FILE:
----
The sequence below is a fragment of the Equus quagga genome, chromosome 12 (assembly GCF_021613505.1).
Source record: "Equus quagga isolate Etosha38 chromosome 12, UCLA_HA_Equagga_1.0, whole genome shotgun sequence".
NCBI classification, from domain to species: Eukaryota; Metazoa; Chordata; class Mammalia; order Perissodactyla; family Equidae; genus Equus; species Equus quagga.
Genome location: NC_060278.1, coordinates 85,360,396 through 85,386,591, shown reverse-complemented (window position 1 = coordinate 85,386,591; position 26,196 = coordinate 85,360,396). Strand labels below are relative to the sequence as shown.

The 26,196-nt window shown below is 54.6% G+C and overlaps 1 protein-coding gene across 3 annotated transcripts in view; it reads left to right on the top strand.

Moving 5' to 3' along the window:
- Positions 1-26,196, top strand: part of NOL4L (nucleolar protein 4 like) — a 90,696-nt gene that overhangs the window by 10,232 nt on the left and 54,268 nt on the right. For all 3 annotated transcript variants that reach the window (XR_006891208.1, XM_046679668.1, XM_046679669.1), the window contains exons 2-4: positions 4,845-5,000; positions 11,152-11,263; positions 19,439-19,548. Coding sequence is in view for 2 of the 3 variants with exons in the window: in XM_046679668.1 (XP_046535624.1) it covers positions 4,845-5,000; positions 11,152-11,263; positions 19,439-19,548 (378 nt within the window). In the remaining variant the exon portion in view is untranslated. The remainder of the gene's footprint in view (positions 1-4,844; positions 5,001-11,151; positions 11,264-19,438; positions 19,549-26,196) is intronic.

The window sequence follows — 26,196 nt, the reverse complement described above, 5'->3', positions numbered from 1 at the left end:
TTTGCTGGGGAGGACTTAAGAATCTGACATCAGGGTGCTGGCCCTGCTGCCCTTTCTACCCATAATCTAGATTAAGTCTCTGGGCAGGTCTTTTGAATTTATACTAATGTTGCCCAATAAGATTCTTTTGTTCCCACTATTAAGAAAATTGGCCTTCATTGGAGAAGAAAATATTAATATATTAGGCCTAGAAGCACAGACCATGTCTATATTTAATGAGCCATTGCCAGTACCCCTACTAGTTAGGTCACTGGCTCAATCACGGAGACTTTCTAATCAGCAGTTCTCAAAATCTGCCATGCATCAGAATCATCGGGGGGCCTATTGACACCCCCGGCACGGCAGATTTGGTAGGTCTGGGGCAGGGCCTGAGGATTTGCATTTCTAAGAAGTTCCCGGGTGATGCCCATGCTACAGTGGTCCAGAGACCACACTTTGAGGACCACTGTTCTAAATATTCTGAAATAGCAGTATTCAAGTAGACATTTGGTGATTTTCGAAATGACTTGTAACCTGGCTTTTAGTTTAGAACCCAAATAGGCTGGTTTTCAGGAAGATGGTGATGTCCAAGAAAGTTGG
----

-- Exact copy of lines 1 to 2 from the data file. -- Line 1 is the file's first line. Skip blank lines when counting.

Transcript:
The sequence below is a fragment of the Equus quagga genome, chromosome 12 (assembly GCF_021613505.1).
Source record: "Equus quagga isolate Etosha38 chromosome 12, UCLA_HA_Equagga_1.0, whole genome shotgun sequence".